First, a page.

Bilas noted how the NCAA termed California’s adoption of a Fair Pay for Play Act about a month ago as an existential threat to college athletics.
“Then 30, 45 days later you say, well, we’ve changed our mind, so we’re going to move forward on this, but we’re going to do it within this collegiate model thing,” Bilas said. “That’s a pretty significant flip-flop and/or about face. And there’s no explanation of well, we held this out as being this principle that we would never bend on, and now we’re bending on it.
“It basically says, we’ve never had any principle, this has always been about money, and, really, it’s just about how much money. So that’s been surprising and at the same time a little bit disappointing.”
Matt DiLorenzo, who organizes autograph sessions and other for-pay activities for former UK athletes, was also underwhelmed by the NCAA announcement.
“My first reaction is that’s just a stall tactic,” he said. “I think it’s going to take a couple years to figure anything out if anybody can figure anything out on how to do this.”
Sportswriter Billy Reed had graduated from college a school year earlier when he covered UK’s basketball team in the 1966-67 season for the Courier Journal. So he was a contemporary of the players.
Reed recently recalled how this played out on a road trip to LSU and Ole Miss that season.
The traveling party ate dinner at a Baton Rouge restaurant owned by a friend of Adolph Rupp’s, Reed said. The owner gave each person a fifth of liquor.
“Well, I wasn’t much of a drinker in those days,” Reed said. “I took my bottle, and somehow word got around.”
After the game at Ole Miss, there was a knock of Reed’s hotel door.
“It’s two players,” he said. “And they heard I had this bottle. We sat there and did a pretty good job on that bottle.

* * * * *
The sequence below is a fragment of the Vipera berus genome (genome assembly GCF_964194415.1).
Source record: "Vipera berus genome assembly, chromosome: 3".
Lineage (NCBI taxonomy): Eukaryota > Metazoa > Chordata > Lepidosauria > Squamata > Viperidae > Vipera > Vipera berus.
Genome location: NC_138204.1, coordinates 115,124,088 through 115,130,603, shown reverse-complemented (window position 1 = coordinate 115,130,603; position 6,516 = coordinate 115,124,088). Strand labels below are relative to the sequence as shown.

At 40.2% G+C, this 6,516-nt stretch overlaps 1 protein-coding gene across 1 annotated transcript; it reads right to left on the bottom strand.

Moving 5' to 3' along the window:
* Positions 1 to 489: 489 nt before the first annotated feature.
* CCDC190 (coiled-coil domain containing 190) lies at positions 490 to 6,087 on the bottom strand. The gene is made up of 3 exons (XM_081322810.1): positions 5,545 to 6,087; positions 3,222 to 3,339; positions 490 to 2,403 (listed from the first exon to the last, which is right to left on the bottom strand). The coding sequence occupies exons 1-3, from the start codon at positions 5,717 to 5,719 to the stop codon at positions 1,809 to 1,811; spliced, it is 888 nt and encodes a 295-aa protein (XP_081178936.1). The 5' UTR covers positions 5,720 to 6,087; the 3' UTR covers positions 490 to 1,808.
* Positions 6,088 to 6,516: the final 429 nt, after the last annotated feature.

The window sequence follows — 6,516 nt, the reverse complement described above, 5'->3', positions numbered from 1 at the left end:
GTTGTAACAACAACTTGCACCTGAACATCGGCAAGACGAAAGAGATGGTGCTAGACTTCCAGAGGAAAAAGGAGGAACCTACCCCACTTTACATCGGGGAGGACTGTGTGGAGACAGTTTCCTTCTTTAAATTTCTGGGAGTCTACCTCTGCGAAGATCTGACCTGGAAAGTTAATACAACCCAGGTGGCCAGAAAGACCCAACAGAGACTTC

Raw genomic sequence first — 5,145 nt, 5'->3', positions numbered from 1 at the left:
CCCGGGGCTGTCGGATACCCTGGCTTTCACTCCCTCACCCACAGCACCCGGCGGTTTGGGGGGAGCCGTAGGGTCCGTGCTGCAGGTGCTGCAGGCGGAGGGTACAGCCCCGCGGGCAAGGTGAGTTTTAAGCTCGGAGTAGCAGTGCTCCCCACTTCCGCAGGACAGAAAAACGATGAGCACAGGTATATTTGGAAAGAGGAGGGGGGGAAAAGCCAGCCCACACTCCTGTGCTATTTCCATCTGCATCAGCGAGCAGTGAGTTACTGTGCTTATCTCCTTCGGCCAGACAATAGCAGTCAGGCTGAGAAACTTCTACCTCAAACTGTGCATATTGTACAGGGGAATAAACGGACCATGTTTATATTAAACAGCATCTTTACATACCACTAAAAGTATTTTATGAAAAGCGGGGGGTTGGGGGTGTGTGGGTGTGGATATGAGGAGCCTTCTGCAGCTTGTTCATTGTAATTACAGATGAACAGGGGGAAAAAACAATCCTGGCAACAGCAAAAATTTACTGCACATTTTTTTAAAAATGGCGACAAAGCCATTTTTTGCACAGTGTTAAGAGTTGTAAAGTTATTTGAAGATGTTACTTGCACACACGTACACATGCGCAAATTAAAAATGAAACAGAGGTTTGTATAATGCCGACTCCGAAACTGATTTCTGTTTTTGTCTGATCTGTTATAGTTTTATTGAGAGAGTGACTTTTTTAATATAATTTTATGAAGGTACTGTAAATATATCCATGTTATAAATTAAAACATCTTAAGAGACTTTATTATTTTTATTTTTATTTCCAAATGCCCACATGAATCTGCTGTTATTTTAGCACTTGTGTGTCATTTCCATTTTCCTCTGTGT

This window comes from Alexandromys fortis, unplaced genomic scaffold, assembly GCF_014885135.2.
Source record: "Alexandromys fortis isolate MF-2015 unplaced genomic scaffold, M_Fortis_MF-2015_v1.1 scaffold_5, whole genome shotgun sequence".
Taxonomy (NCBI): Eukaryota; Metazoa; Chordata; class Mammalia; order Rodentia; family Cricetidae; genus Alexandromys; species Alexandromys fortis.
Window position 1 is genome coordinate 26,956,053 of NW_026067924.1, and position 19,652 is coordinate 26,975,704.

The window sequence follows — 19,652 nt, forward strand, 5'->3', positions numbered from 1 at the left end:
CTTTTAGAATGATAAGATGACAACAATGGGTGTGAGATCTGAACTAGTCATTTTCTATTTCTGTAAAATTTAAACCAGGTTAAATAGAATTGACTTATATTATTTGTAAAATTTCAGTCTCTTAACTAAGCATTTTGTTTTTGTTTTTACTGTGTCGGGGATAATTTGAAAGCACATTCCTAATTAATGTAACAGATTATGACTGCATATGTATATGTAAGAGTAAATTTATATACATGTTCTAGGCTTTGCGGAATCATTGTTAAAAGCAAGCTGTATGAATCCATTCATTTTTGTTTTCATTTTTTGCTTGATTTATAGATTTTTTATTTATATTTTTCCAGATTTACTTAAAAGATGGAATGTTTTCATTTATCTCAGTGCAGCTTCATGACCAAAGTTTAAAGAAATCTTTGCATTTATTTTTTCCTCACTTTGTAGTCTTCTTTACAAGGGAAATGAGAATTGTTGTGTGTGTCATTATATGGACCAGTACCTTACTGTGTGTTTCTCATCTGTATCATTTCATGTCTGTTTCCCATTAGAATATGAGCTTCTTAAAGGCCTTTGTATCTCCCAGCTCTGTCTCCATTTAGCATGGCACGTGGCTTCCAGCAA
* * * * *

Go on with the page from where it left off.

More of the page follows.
“We had to catch the team plane the next day. We all had sunglasses on, and Rupp was looking at us, like, ‘Huh? What’s going on here?’
“I was close to those guys. They were more like friends than they were guys I covered.”
Tennessee said on Tuesday that its season-ticket sales for this coming basketball season had reached 15,465. That was the third most in program history and the most since 2008-09, UT said.
Tennessee also declared that four of its home games for 2019-20 were already sold out. The Feb. 8 game against Kentucky is one of the four. The others are games against Memphis (Dec. 14), Florida (Feb. 29) and Auburn (March 7).
As for UK, the school said that it had sold out its season tickets, which number about 17,000. Any single-game tickets that become available come from the student allotment (about 2,500) and those used for department needs (about 1,000), UK said.
Change of plans
Donald Trump’s visit to Lexington on Monday for a campaign rally on the eve of an election caused UK basketball to change its travel plans regarding Tuesday’s game against Michigan State.
The Cats were scheduled to leave for New York at 7 p.m. Monday. But because of Trump’s arrival about an hour earlier and the accompanying disruption at Bluegrass Field, UK rescheduled its flight for Monday afternoon.
To former LSU coach Dale Brown. He turned 84 on Thursday. … To former West Virginia and Cincinnati coach Gale Catlett. He turned 79 on Thursday. … To Chuck Verderber. He turns 60 on Sunday (today). … To Tyrese Maxey. He turns 19 on Monday. … To Dontaie Allen. He turns 19 on Tuesday. … To Trey Lyles. He turns 24 on Tuesday. … To Vanderbilt Coach Jerry Stackhouse. He turns 45 on Tuesday. … To Doron Lamb. He turns 28 on Wednesday.